Challenges faced when getting started as an entrepreneur
By Paul Kariuki | October 27th 2021
For the last twenty years, Mary Macharia has been in entrepreneurship and currently runs two businesses in Nakuru town.
Her business journey has been tough, interesting but worth it, she says.
For her, being in business is totally different from being employed. Whereas she can give her employees paid leave or off days, to her those are luxuries she rarely indulges in, except at weekends when she closes for a day.
The businesses – a printing hub and a hotel - require her presence.
She says it’s challenging in entrepreneurship and business is not for the faint-hearted. We look at a few of the challenges.
Will the idea work?
This is what confronts those venturing into business. Her printing and publishing business was doing well – she was among the few entrepreneurs offering the services in two decades ago in Nakuru town before competition came along and cyber cafes changed the way of doing business. Diversifying into the hotel business came with a lot of doubts. What if the idea would not work? In the end, she found it was worth the gamble. As she puts it, one doesn’t need to see the end of the destination they’re travelling to have the assurance they’ll reach there safely. It’s better to give the idea a try and progress one step after the other.
You are on your own
It feels good to discuss a business idea to family members and close friends expecting their support but to your disappointment, you realise that despite warming up to your idea, no one is there for you. Instead, they’ll be there watching every of the business step that you’re making and when the thing doesn’t work out and your business closes down, they’ll say: “I told you that wasn’t a good idea.” However, if you manage to crack it and throw yourself a toast, the same people will want to celebrate with you. Her experience: no one will want to identify with your struggles but only share in your accomplishments.
Ploughing back into the business
Business growth is a journey. That idea of making a good buck and going to a holiday destination may look real, only for it to work in the opposite. She realised this when she had to dig into her safety net to sustain operations when the bottom margins in either business was not that impressive – and it still happens. This is besides repaying and taking fresh loans to shore up operations. Depending on the nature of one’s investment, it can take longer for a business to break even and for the entrepreneur to enjoy the returns. She advises one to focus on long term business goals with short-term objectives that will help one target the former.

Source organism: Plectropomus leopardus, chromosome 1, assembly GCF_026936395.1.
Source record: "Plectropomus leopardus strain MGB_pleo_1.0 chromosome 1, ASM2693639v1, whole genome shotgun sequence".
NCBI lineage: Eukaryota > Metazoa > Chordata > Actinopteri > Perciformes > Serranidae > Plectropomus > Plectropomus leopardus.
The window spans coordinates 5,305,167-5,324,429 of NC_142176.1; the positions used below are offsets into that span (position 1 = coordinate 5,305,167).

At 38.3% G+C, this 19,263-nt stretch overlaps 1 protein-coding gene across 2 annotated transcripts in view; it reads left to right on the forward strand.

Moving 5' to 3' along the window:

You can’t be everything at the same time
Being an individual entrepreneur can be challenging when it comes to multitasking. Usually, individual entrepreneurs are everything rolled up as one as their business is a one-man or one-woman show. They are the manufacturers, the managers, the supervisors, the distributors and the delivery agents. It is easier when the business is young but as the enterprise grows, multitasking becomes impossible. Unless they hire and delegate duties, they may never realize their business potential.
Inevitable changes can disrupt your business
It was smooth going with her printing and publishing business at first. And with the evolving technological innovations, she had to keep discarding machines that had become obsolete for newer ones in the market in order to remain relevant. Then came the cyber café businesses that shrunk her market share necessitating thinking outside the box. The same is observed with many other businesses.
Getting trustworthy employees
Since multitasking will be impossible with business growth, hiring employees is inevitable. Here you are your own recruiter and getting the best hire can be a bit difficult. Employees can make or break your business, and your hires may not know about your business vision. when you’ve invested in their training only to reap disappointment by letting them go.
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